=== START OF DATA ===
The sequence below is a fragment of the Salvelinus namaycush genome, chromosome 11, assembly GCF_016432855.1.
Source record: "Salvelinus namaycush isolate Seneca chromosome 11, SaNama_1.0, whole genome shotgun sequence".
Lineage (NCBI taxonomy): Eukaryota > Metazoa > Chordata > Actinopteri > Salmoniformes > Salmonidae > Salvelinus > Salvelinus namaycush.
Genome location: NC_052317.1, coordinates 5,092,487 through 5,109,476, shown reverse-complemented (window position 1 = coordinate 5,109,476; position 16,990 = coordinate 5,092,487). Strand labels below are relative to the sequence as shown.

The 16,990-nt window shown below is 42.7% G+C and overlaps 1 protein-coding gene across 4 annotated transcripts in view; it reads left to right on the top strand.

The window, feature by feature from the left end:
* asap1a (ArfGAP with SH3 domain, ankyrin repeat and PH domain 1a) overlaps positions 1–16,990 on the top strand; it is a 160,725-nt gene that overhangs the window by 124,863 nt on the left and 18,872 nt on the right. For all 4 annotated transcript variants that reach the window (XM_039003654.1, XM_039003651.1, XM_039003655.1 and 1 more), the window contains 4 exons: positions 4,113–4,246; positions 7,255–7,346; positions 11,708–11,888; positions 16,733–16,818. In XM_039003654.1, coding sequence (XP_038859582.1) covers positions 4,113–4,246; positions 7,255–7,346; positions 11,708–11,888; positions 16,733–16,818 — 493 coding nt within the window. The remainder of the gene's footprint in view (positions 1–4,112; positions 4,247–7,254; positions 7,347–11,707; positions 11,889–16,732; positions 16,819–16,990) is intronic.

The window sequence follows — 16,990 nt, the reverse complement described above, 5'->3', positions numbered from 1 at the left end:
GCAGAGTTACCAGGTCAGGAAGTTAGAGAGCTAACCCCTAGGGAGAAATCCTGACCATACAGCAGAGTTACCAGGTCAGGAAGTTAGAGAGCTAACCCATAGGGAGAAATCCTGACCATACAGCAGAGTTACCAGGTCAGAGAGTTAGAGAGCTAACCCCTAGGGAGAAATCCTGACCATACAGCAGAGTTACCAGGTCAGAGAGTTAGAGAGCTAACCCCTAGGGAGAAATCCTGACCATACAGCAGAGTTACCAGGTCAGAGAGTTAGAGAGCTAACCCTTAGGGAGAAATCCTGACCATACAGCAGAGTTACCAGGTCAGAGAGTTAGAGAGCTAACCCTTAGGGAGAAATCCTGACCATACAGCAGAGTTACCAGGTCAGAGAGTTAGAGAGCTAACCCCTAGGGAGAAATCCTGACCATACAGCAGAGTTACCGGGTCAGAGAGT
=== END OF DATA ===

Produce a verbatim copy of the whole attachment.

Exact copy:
The sequence below is a fragment of the Salvelinus namaycush genome, chromosome 11, assembly GCF_016432855.1.
Source record: "Salvelinus namaycush isolate Seneca chromosome 11, SaNama_1.0, whole genome shotgun sequence".
Lineage (NCBI taxonomy): Eukaryota > Metazoa > Chordata > Actinopteri > Salmoniformes > Salmonidae > Salvelinus > Salvelinus namaycush.
Genome location: NC_052317.1, coordinates 5,092,487 through 5,109,476, shown reverse-complemented (window position 1 = coordinate 5,109,476; position 16,990 = coordinate 5,092,487). Strand labels below are relative to the sequence as shown.

The 16,990-nt window shown below is 42.7% G+C and overlaps 1 protein-coding gene across 4 annotated transcripts in view; it reads left to right on the top strand.

The window, feature by feature from the left end:
* asap1a (ArfGAP with SH3 domain, ankyrin repeat and PH domain 1a) overlaps positions 1–16,990 on the top strand; it is a 160,725-nt gene that overhangs the window by 124,863 nt on the left and 18,872 nt on the right. For all 4 annotated transcript variants that reach the window (XM_039003654.1, XM_039003651.1, XM_039003655.1 and 1 more), the window contains 4 exons: positions 4,113–4,246; positions 7,255–7,346; positions 11,708–11,888; positions 16,733–16,818. In XM_039003654.1, coding sequence (XP_038859582.1) covers positions 4,113–4,246; positions 7,255–7,346; positions 11,708–11,888; positions 16,733–16,818 — 493 coding nt within the window. The remainder of the gene's footprint in view (positions 1–4,112; positions 4,247–7,254; positions 7,347–11,707; positions 11,889–16,732; positions 16,819–16,990) is intronic.

The window sequence follows — 16,990 nt, the reverse complement described above, 5'->3', positions numbered from 1 at the left end:
GCAGAGTTACCAGGTCAGGAAGTTAGAGAGCTAACCCCTAGGGAGAAATCCTGACCATACAGCAGAGTTACCAGGTCAGGAAGTTAGAGAGCTAACCCATAGGGAGAAATCCTGACCATACAGCAGAGTTACCAGGTCAGAGAGTTAGAGAGCTAACCCCTAGGGAGAAATCCTGACCATACAGCAGAGTTACCAGGTCAGAGAGTTAGAGAGCTAACCCCTAGGGAGAAATCCTGACCATACAGCAGAGTTACCAGGTCAGAGAGTTAGAGAGCTAACCCTTAGGGAGAAATCCTGACCATACAGCAGAGTTACCAGGTCAGAGAGTTAGAGAGCTAACCCTTAGGGAGAAATCCTGACCATACAGCAGAGTTACCAGGTCAGAGAGTTAGAGAGCTAACCCCTAGGGAGAAATCCTGACCATACAGCAGAGTTACCGGGTCAGAGAGT